Using HIA as a Tool to Dismantle Infant Mortality Inequities in Ohio

Lessons learned on leveraging research methods to advance policy change on social determinants of health

By Amy Bush Stevens, Health Policy Institute of Ohio

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At the Health Policy Institute of Ohio, we’re committed to pushing for a health policy agenda that takes into consideration all the factors beyond medical care that shape our health. Over the past few years, we’ve been filling our toolbox with Health Impact Assessment (HIA) methods that can shine a spotlight on the inequities driving poor health and that can inform effective policies and programs that will get us to optimal health for all Ohioans.

In 2013, our organization participated in a two-day HIA training workshop led by HIP. Then, in 2015, I served on the Advisory Committee for the Stress on the Streets (SOS): Race, Policing, Health and Increasing Trust not Trauma HIA facilitated by HIP. Several lessons learned from those experiences helped our most recent project succeed, as we dove into the issue of infant mortality in Ohio…

Why is Ohio’s infant mortality rate getting worse?

Why are black babies in Ohio dying at more than twice the rate of white babies?

Why are improvements in healthcare access and quality not getting us the results we want to see?

These are some of the questions that drove Ohio legislators to call for a study of the social determinants of infant mortality. And these are the questions we pursued as we worked with stakeholders around the state to explore the many ways that factors beyond medical care affect infant health. The result was a 232-page report prepared for the Ohio Legislative Service Commission: A New Approach to Reduce Infant Mortality and Achieve Equity: Policy Recommendations to Improve Housing, Transportation, Education and Employment.

Faced with the daunting task of describing the complexity of social determinants in a way that would lead to actionable policy recommendations, we relied on several tools from the Health Impact Assessment (HIA) toolbox that we learned about through our work with HIP:

Use pathway diagrams to define scope and communicate complexity.

Pathway diagrams are commonly used in HIAs to explore, describe and prioritize the direct and indirect ways that non-health factors affect health outcomes and equity. In this project, we used pathway diagrams to illustrate the complex connections between housing, transportation, education and employment and the leading causes of infant mortality (see example below). We developed draft diagrams early in the process and then shared them with stakeholders and incorporated feedback. They were an effective way to summarize what we learned from our review of the research literature and a critical guide for developing policy goals.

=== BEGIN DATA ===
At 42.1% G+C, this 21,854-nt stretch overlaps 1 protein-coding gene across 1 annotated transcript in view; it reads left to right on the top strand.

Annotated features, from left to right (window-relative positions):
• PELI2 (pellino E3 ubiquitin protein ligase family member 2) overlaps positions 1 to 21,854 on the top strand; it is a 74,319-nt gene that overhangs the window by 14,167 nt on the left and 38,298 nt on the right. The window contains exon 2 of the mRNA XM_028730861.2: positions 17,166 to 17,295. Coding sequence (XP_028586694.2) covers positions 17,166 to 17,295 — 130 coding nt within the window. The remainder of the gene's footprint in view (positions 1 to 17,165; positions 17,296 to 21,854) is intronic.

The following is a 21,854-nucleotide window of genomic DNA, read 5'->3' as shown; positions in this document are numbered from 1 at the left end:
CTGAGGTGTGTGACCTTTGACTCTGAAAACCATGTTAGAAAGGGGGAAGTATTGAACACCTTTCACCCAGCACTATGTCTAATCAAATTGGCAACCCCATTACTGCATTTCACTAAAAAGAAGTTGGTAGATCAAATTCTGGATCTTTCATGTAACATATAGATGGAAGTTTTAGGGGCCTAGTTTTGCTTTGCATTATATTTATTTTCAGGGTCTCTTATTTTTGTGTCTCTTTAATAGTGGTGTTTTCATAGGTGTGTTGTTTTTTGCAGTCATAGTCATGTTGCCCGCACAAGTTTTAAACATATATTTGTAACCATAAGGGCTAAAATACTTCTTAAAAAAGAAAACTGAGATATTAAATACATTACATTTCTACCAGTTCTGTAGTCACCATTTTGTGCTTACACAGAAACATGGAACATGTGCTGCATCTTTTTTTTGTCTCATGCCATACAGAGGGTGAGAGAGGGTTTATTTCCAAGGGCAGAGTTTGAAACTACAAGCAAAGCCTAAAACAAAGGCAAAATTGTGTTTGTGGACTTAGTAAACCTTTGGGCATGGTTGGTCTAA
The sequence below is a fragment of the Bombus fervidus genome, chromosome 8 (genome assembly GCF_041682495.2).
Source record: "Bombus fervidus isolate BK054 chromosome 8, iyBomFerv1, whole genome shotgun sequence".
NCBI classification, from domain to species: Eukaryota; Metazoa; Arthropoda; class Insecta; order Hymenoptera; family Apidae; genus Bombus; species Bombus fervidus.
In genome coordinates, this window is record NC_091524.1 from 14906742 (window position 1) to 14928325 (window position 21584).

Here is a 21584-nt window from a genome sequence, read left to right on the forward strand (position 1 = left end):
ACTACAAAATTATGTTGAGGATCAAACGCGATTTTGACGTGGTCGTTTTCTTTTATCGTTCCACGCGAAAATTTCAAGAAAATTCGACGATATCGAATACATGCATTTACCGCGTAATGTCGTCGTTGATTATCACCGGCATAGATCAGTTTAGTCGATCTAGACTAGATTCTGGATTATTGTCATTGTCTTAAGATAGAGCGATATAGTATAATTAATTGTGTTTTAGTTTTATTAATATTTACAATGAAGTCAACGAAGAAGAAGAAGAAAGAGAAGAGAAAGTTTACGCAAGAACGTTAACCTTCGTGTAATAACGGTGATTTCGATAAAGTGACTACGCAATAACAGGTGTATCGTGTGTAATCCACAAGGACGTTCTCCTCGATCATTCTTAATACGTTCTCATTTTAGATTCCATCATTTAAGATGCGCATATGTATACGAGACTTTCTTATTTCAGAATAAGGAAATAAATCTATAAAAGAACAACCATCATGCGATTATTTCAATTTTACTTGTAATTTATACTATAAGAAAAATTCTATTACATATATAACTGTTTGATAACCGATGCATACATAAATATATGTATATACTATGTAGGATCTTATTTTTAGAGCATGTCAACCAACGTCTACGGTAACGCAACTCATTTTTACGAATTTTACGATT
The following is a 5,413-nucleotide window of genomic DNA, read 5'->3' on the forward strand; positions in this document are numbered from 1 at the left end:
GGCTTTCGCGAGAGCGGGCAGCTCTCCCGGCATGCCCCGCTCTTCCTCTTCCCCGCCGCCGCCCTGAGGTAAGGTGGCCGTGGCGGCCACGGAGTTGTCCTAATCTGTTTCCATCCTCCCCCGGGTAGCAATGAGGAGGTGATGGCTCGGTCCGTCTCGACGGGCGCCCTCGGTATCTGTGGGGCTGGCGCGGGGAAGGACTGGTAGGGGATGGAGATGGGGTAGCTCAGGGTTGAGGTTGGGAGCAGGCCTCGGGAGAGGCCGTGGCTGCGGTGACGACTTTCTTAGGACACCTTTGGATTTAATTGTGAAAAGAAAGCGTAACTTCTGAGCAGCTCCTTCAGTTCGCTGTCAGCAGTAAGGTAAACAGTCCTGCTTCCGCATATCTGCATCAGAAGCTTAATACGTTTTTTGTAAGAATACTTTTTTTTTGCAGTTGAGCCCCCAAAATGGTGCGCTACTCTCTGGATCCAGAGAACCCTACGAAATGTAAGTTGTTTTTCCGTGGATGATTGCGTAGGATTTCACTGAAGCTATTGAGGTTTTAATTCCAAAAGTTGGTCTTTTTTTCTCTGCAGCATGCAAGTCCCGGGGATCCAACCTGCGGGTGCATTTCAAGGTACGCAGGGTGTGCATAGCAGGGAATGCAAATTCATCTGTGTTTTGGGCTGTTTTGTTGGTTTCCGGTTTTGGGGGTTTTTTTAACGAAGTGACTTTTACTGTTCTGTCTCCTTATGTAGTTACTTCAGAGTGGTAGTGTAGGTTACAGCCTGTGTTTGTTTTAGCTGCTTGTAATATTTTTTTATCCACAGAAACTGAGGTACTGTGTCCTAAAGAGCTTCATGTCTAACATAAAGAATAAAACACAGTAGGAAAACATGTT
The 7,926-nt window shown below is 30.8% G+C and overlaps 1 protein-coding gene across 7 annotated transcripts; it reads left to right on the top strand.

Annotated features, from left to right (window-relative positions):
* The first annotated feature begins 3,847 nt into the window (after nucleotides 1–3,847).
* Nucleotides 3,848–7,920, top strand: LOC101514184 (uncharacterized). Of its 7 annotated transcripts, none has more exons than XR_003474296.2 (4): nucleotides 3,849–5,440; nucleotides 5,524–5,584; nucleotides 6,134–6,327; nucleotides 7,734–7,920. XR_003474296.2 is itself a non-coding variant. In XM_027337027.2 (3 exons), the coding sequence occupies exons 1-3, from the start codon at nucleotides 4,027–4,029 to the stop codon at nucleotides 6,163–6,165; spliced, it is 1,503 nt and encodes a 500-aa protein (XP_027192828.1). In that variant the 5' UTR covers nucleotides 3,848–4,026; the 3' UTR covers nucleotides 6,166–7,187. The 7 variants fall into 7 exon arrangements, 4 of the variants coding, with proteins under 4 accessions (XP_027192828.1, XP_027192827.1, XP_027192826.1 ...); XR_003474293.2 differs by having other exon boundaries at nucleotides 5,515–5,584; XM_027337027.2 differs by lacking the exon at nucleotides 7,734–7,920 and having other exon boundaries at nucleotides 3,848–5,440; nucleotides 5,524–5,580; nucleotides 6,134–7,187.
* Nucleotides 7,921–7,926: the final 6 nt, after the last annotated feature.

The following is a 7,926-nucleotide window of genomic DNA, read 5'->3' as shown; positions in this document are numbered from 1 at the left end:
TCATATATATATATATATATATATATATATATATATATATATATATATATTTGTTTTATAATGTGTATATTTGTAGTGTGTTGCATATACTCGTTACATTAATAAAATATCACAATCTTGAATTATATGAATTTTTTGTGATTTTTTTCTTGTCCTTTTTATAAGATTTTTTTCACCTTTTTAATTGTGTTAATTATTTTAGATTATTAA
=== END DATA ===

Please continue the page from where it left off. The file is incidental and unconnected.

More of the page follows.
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Acknowledge racism and expose inequities.

The first recommendation from the SOS HIA was to “publicly recognize the historical contexts that have shaped current relationships between the public and police.” I learned from fellow members of the SOS HIA Advisory Committee that it was critical to acknowledge racism and the historical drivers of inequities. In the infant mortality report, this meant we needed to describe the impact of racism on birth outcomes and discuss the underlying structural drivers of inequities in housing and transportation, such as redlining and discriminatory rental practices that have led to residential segregation and housing instability, and transportation policies that have favored highway development and “slum clearance” over public transportation.

Make new friends from sectors beyond health.

Stakeholder engagement is a key component of any HIA. For this project, we recruited Advisory Group members from legal aid services, metropolitan housing authorities, the Ohio Department of Transportation and many other organizations that are not typically part of the health policy world. These partners brought a wealth of new ideas to the table and helped us craft specific and technically feasible policy recommendations that are aimed at the right decision makers. For example, from regional planners we learned ways that health and equity considerations can be built into zoning and development decisions at the local level.

We will continue to build upon the new relationships we forged through our past HIA experiences and increased understanding of inequities as we take on new projects in 2018. We have recently launched an expanded Equity Advisory Group for our organization, and are connecting with criminal justice reform experts from the SOS HIA to help inform our Addiction Evidence Project.

Psst! Human Impact Partners offers a range of capacity building trainings and resources.

This blog post is also published on the Human Impact Partners blog.

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